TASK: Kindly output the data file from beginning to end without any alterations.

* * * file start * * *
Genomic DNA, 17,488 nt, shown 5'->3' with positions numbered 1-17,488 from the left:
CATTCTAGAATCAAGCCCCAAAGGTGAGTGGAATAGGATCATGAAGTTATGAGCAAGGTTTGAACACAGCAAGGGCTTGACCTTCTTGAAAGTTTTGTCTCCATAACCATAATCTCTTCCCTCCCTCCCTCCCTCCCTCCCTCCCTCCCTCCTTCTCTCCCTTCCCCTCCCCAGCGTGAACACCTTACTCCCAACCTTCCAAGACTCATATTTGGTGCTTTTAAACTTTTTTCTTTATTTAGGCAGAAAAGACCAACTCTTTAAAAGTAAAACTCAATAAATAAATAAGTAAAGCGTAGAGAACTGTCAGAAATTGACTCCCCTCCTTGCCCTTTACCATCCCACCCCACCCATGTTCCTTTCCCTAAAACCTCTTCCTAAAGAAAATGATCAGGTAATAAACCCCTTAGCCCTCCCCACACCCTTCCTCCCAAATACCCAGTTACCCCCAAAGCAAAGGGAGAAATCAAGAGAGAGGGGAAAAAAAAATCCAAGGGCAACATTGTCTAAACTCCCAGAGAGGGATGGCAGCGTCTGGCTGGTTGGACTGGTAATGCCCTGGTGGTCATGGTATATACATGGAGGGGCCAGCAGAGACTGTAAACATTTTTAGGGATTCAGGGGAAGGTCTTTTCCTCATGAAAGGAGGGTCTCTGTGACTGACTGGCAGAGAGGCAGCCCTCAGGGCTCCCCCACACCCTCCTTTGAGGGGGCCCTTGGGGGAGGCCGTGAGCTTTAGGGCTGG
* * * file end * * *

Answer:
Genomic DNA, 17,488 nt, shown 5'->3' with positions numbered 1-17,488 from the left:
CATTCTAGAATCAAGCCCCAAAGGTGAGTGGAATAGGATCATGAAGTTATGAGCAAGGTTTGAACACAGCAAGGGCTTGACCTTCTTGAAAGTTTTGTCTCCATAACCATAATCTCTTCCCTCCCTCCCTCCCTCCCTCCCTCCCTCCCTCCTTCTCTCCCTTCCCCTCCCCAGCGTGAACACCTTACTCCCAACCTTCCAAGACTCATATTTGGTGCTTTTAAACTTTTTTCTTTATTTAGGCAGAAAAGACCAACTCTTTAAAAGTAAAACTCAATAAATAAATAAGTAAAGCGTAGAGAACTGTCAGAAATTGACTCCCCTCCTTGCCCTTTACCATCCCACCCCACCCATGTTCCTTTCCCTAAAACCTCTTCCTAAAGAAAATGATCAGGTAATAAACCCCTTAGCCCTCCCCACACCCTTCCTCCCAAATACCCAGTTACCCCCAAAGCAAAGGGAGAAATCAAGAGAGAGGGGAAAAAAAAATCCAAGGGCAACATTGTCTAAACTCCCAGAGAGGGATGGCAGCGTCTGGCTGGTTGGACTGGTAATGCCCTGGTGGTCATGGTATATACATGGAGGGGCCAGCAGAGACTGTAAACATTTTTAGGGATTCAGGGGAAGGTCTTTTCCTCATGAAAGGAGGGTCTCTGTGACTGACTGGCAGAGAGGCAGCCCTCAGGGCTCCCCCACACCCTCCTTTGAGGGGGCCCTTGGGGGAGGCCGTGAGCTTTAGGGCTGG